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Street-level drug deal earns further jail time

Douglas William Gibbs, 35, sentenced for selling heroin-fentanyl and methamphetamine to undercover police officers

A man was sentenced Thursday to a further eight months in jail for selling a street-level amount of heroin-fentanyl to undercover police officers in front of a Prince George convenience store.

In all, Douglas William Gibbs, 35, was sentenced to 18 months for the offence, but the term was reduced by 10 months to account for time served prior to sentencing.

Gibbs had sold 0.27 grams of the drug in exchange for $30 outside the 7-11 at 20th Avenue and Spruce Street on August 29, 2018. 

He also sold 0.23 grams of methamphetamine for $10 and, the next day, sold 0.49 grams of methamphetamine to the officers. For those offences, he was sentenced to concurrent terms of seven months, erased by time served.

In submissions on sentencing, federal Crown prosecutor Angie Murray argued for 28 months less time served and emphasized the role fentanyl has played in the ongoing opioid crisis. In 2018, there were 51 deaths due to overdoses from illicit drugs in Prince George, it was noted.

Conversely, defence counsel Connor Carleton submitted 10 months, or effectively time served, was the appropriate starting point. He said the amounts sold were at the single-dose level and that Gibbs had agreed to make the sales only after he had been approached by the officers as he was riding by on his bike. Roughly a half hour later, he returned with the drugs and, on the second day, chipped a shard off a larger chunk of methamphetamine. 

Carleton also noted Gibbs'  long-running addiction to drugs, notably methamphetamine, and his Indigenous background. Gibbs' father attended residential school.

In reaching his decision, Provincial Court Judge Peter McDermick concluded Gibbs' actions warranted a sentence at the bottom end of the range of 18 to 36 months Murray had presented to the court.

McDermick noted Gibbs' lengthy criminal record of 54 convictions but also noted that none of them were drug-related. Prior to sentencing, Gibbs said he did not "do this to hurt people," which the judge accepted as an indication of remorse.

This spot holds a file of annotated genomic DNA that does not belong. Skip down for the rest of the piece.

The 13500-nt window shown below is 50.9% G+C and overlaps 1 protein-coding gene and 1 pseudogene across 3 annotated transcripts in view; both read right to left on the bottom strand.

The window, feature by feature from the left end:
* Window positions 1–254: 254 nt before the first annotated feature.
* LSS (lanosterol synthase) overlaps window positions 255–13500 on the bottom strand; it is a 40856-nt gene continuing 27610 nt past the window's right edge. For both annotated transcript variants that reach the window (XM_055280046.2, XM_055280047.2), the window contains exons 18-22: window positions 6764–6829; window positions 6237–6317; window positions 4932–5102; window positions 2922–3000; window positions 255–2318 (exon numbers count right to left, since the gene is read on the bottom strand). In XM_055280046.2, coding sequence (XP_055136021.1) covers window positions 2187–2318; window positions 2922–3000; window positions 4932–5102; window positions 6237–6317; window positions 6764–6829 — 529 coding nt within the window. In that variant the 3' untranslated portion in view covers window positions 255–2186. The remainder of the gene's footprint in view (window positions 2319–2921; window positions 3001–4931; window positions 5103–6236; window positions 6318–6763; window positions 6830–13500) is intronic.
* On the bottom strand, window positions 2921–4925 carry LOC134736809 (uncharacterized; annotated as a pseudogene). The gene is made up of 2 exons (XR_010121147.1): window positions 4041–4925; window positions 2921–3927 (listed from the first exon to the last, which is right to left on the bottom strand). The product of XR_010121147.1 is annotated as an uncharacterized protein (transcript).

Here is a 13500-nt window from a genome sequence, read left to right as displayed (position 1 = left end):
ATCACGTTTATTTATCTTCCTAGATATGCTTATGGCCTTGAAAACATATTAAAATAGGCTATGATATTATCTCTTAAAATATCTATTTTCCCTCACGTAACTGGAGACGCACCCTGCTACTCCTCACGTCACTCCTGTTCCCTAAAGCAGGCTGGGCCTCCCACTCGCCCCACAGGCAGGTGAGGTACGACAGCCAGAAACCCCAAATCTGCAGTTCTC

In sentencing Gibbs, McDermick also added a request that he serve the time at a therapeutic community based at the Nanaimo Correctional Centre.

Gibbs has never denied making the sales but the matter was taken to trial in January over concern he had been entrapped by the officers.

The officers were from out of town and had been brought in as part of an investigation that, at first, did not include the spot. At issue was whether RCMP had reasonable suspicion to deploy the officers to the location.

Carleton had argued the grounds for the action were "too vague and soft." In particular, he noted that in the lead up, an RCMP officer noticed suspicious activity but could not confirm whether an actual transaction had taken place nor provide a date for the sighting.

McDermick agreed that on its own, it was not enough to justify the move but noted it was not the only reason the undercover officers were deployed to the spot.

People involved in drug trafficking and drug use were starting to spend time at the location, there were overt signs of intoxication by some of the people seen, drug paraphernalia was found in the parking lot and nearby alley and police were getting calls to the spot several times a day for drug-related issues, McDermick noted and dismissed the application to throw out the case.

Gibbs was also sentenced to 18 months probation and to concurrent terms in jail ranging from 30 to 60 days for a series of offences committed while out of custody. They include a two-year driving prohibition for failing to stop for police and 60 days for kicking a woman as she was riding by on her bicycle. The victim refused to cooperate with police but the incident was caught on video, prompting Gibbs to plead guilty to the offence.